Watch Oscar-worthy movies in fine contemporary cinema design

Ahead of the Oscars 2022 ceremony this weekend, we tour some of the finest cinema designs around the world in celebration of amazing movie theatre architecture

Purple theatre seating
Teatro Vivo, São Paulo
(Image credit: press)

Tickets? Check. Pop corn? Check. Eye-catching, ground-breaking, field-defining cinema design? Check, check, check. Nothing beats the thrill of going to the cinema when it comes to watching a film. Architecture and motion pictures have long gone hand-in-hand in producing the finest movie-going experiences; from architecture in film, and the key role the built environment plays in modern filmmaking, to architecture in which to watch film – cinema design. Here, and in celebration of the Oscars 2022 ceremony weekend, we tour some of the world’s best, recent examples of contemporary cinema architecture.

Contemporary cinema design

Teatro Vivo, São Paulo

brazilian cinema design in purple colours

(Image credit: Ricardo Bassetti)

Going to the cinema is an unrivalled experience of delving into a different world – a parallel reality of magic and fantasy. This is exactly the atmosphere that the Teatro Vivo, a new cinema architecture project in São Paulo, aims to achieve with its fresh design led by architect Greg Bousquet (who was with Triptyque Architecture before setting up his current practice AO-SP). Bousquet’s architecture team, which is currently based between Brazil and Portugal, had to work with an existing structure, as the movie theatre is located within Vivo, a mixed-use commercial building in the centre of São Paulo. ‘The challenge was to create a concept-theatre where we sought to value construction from pre-existing structures, which were left in evidence [while we provided] innovation through coatings, colours, textures, and lighting,’ the architects recall. Read more

Beta, Ho Chi Minh City

Colourful Vietnamese cinema design recalls art deco glamour

(Image credit: Photography: Do Sy)

The new Beta, a 1,000-seater Vietnamese cinema located on the ground floor of a shopping centre in Ho Chi Minh City (HCMC), deliberately harks back to bold colourful architecture and deco designs of old Saigon. Shaped by local interiors company Module K, the intention was to bring back the otherworldly glamour of the cinema-going experience to a new generation of film fans in Vietnam. To do so, Module K has created a collage of colourful design and architectural references to HCMC’s past throughout the pastel-coloured interior, including the city’s flamboyant French-designed Municipal Opera House and Central Post Office, the striking pink Tan Dinh Church, the bright colours of the Ben Thanh Market and the many small alleys that thread through this fast-moving city. Jade Nguyen, Module K’s director, describes ‘capturing the iconic features of Saigon and transforming them by stripping details, condensing the basic lines and turning them into geometric shapes. Then we applied a technique of solid colour treatment, as used in graphic design and cartoons, to bring a unifying element.’ Additional writing: Jonathan Bell. Read more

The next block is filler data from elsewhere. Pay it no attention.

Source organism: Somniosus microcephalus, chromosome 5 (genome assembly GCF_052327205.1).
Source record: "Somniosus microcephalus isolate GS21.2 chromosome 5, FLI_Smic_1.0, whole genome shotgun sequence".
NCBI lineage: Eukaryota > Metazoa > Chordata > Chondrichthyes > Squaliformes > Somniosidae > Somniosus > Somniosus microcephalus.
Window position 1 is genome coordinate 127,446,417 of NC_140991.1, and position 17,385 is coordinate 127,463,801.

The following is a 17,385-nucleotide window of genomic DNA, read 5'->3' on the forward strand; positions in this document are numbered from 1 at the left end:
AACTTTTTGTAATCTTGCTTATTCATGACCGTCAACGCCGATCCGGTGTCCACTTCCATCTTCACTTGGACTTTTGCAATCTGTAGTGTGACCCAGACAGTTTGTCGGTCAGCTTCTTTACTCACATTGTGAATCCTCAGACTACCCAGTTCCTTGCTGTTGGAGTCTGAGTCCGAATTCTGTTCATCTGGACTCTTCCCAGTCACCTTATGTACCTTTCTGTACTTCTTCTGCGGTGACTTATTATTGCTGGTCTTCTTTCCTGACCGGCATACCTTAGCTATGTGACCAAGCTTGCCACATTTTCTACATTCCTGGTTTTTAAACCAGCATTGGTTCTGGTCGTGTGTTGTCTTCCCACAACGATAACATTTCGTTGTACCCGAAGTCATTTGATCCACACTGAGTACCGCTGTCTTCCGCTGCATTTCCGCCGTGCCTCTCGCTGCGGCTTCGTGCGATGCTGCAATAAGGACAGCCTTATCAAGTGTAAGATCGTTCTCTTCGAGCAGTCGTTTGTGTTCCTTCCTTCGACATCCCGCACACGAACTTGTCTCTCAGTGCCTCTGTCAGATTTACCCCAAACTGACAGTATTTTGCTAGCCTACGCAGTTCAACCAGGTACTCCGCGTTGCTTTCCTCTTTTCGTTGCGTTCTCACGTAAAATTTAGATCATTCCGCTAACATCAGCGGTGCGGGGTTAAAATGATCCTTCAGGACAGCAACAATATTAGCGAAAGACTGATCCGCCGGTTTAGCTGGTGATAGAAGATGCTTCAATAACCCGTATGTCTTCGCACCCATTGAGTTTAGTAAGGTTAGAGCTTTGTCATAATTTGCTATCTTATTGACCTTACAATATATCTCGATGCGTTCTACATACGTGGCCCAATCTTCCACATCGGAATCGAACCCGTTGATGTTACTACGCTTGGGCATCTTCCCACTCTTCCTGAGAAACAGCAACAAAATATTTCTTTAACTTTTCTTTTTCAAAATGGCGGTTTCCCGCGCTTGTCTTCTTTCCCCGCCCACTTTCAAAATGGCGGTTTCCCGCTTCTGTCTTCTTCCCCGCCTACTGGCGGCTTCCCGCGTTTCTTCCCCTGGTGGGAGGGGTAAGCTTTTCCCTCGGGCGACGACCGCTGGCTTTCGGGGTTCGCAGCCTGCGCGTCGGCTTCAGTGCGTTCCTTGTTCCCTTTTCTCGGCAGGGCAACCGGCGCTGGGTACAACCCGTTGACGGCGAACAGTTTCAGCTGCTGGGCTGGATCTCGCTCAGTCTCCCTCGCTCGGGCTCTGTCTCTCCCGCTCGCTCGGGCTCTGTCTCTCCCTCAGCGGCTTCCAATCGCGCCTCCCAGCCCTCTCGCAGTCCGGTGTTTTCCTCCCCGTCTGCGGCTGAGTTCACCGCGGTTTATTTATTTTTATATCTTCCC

Catford Mews, London

red bar with seating

(Image credit: TBC)

Catford Mews is located just below the paws of the locally famous giant black cat statue, that looks like it’s about to pounce onto London’s South Circular. It’s an unconventional space to find a cleverly designed movie theatre. Catford Mews boasts a moody-blue three-screen cinema, a food market, café, bar, live entertainment venue, co-working and exhibition spaces – all in the stripped-back shell of a local Poundland. Bargains can still be found inside, however. Really Local Group crowd-sourced ideas and input from Catford residents, in order to provide a genuinely useful and usable community space. And so, popcorn is reasonable, ticket prices affordable, and food from one of the local market vendors is priced for Catford not Dalston. Remnants of the old design remain, too. While most of the floor tiles have been painted over in a classic warehouse grey, a circle has been deliberately left in the middle of the space, where the original orange and brown shopfloor tiles peak through, providing a physical memory of the space’s former life. Elsewhere, familiar warehouse tropes are in abundance, with bare walls and exposed ventilation systems.Then project architects were Wren Architecture and Design. Additional writing: Elly Parsons. Read more